Curious about how Academic Writing relates to other kinds of writing, the tasks it requires of you, and how to do research and evaluate material? Check out “The Craft of Academic Writing” for some support. Struggling through writing a big assignment and wondering what steps you need to take? Investigate our section on “The Writing Process,” which covers brainstorming to drafting to revision to final editing.
We also have resources for using style guides, doing career writing, doing the specialized writing required in major academic projects like dissertations, and more! We’re always working on developing new tools, and we’re always interested in feedback on what you appreciate and what will help you in the future. Please feel free to email us with any thoughts or suggestions!
For many students in college and graduate school, Academic Writing can be a new and challenging endeavor, just different enough to be confusing. These resources can help you navigate the world of academia, understand the requirements of academic writing, and approach common academic tasks.
- How is Academic Writing Different?
- Academic Values and the Writer’s Craft
- Writing for Academic Audiences
- Reflective Writing
- Understanding Writing with Bloom’s Taxonomy
- Reader-based Writing and Higher-order Concerns
Common Academic Tasks
- Balancing Responsibilities in Graduate School
- Corresponding With Your Instructor
- Handling Comments in Track Changes
- Taking Class Notes
- Timed Writing
- How to Take Standardized Writing Tests
- Developing Effective Presentations
- Basic Tips for a Video Presentation of Your Research
Help with Common Assignments
- Terms Used in Academic Assignments
- Writing Reflection Papers
- Writing Discussion Posts
- Writing a Research Paper
- Writing a Case Conceptualization
- Writing a Family of Origin Paper
- Writing a Chapter in a Longer Document
- Writing an Annotated Bibliography
- Writing the Literature Review
Reading deeply, collecting and critiquing ideas, and integrating those ideas into your own are essentially the foundations of Academic thought. By questioning and critiquing the ideas of others, as well as our own, we build a culture of knowledge that values evidence over gut feeling or fuzzy reasoning. By synthesizing and advancing the ideas of others, we contribute to development of knowledge for all humanity. These resources can help you investigate your ideas and the ideas of others, and show you how to integrate those appropriately in academic writing.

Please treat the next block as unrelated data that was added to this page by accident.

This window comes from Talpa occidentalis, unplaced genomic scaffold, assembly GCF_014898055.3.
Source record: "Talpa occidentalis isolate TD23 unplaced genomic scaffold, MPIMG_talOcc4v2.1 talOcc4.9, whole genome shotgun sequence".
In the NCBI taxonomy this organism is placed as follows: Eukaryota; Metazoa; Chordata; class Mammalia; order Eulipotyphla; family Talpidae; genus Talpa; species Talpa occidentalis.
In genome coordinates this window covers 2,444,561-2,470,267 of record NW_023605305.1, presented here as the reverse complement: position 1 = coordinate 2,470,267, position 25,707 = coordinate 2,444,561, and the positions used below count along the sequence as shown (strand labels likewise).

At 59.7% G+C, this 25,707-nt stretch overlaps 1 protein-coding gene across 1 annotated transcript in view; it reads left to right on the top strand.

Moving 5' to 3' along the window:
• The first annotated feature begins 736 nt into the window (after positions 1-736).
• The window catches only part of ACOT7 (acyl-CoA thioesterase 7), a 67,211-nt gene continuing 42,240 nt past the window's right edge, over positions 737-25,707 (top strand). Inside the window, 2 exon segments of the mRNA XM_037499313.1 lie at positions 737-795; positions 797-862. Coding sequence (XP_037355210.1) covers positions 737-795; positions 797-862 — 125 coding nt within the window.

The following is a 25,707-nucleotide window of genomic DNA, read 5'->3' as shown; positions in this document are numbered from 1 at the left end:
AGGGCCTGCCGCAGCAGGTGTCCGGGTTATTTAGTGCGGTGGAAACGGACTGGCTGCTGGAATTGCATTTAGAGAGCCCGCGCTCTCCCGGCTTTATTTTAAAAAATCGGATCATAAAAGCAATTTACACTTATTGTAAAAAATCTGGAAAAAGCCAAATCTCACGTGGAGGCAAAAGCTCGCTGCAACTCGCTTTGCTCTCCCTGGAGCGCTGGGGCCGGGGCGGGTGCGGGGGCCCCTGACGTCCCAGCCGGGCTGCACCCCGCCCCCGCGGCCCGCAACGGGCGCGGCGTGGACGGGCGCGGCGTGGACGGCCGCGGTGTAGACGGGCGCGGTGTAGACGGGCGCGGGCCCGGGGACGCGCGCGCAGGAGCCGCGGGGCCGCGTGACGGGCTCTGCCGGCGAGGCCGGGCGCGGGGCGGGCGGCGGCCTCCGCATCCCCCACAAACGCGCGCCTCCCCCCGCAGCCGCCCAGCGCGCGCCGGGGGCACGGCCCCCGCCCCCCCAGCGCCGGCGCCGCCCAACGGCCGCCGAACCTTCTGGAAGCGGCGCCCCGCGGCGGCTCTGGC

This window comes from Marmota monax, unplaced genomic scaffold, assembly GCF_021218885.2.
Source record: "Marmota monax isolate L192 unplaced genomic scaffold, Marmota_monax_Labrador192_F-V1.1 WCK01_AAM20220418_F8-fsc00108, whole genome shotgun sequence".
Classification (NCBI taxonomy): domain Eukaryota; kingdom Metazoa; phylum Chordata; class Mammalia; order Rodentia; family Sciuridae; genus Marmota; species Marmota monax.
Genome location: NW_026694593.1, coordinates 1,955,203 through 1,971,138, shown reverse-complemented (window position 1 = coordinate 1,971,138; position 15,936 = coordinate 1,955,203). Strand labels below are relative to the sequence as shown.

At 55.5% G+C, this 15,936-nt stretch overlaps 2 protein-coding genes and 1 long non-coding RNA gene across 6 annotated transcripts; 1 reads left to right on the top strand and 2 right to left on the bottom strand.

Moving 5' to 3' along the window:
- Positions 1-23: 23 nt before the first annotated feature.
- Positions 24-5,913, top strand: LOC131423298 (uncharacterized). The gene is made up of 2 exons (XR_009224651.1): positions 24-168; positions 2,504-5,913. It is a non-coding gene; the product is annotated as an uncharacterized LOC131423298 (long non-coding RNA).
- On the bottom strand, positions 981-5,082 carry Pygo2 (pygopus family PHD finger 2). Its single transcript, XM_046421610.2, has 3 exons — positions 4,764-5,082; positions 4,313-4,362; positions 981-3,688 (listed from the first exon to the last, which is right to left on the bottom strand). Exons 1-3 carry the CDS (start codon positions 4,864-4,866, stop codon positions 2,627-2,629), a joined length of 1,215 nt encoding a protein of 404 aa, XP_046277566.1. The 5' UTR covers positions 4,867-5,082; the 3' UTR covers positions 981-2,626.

Reading and Doing Research
- Active Reading Strategies
- Critical Reading Exercises
- Gathering Information
- What is Peer Review and Why Does it Matter?
- Evaluating Research Generally
- Evaluating Empirical Research
- The Art of Integrating Sources
- Using Quotations Overview
- The Delicate Balance of Using Quotes
- A Short Guide to Paraphrasing
- Antioch University Plagiarism Policy
- At Research and Documentation Online, Diana Hacker and Barbara Fister of Gustavus Adolphus College offer advice about how to find and document sources in Humanities, Social Sciences, History, and the Sciences.
Writing is a process of recursion and revision. These resources are here to help you every step of the way, from generating your ideas to drafting your work to revising your writing to polishing the whole.
Brainstorming and Organizing
- Brainstorming and Generating Ideas
- How to Organize Ideas
- Identifying Audience and Purpose
- Planning To Write
- An Inquiry Planner (step 1)
- The Informal Paper Proposal (step 2)
Writing the First Draft
- Four Strategies To Help You Write A Draft
- Staying Productive
- Thesis Statements
- Writing Conclusions: The Lasting Impression
Revising and Re-seeing
- Nine Revision Strategies
- The Reverse Outline
- Revising for Coherence
- Wordiness and the Passive Voice
- Writing Concisely
- The Paramedic Method
Polishing and Editing
Major pieces of academic writing often require more detailed and specific choices on the part of the writer. These resources are here to guide you through the details of specialized academic writing, including the biggest single task of your degree. Also check out additional Thesis and Dissertation Resources on the Antioch Writers’ Exchange.
Specialized Writing Tasks
- Approaching Unfamiliar Genres and Writing Tasks
- Writing Thesis and Dissertation Proposals
- Writing an Annotated Bibliography
- Writing the Literature Review
- Basics for Writing Literature Reviews
- Writing a Chapter in a Longer Project
- Writing and Revising Abstracts
- The Art of Effective Presentations
General Thesis and Dissertation Tips
- Choosing a Dissertation Topic
- Dissertation and Thesis Writing Groups
- Break Breakdown: How to Manage Page and Section Breaks in Microsoft Word
- WEX Tips: The Literature Review
- Including Media in Your Scholarly Work
- Additional Thesis and Dissertation Resources on the Antioch Writers’ Exchange
- Justus Randolph, in the on-line journal Practical Assessment, Research, and Evaluation, offers “A Guide to Writing the Dissertation Literature Review,” which breaks down the elements and goals of the lit review into clear, manageable chunks.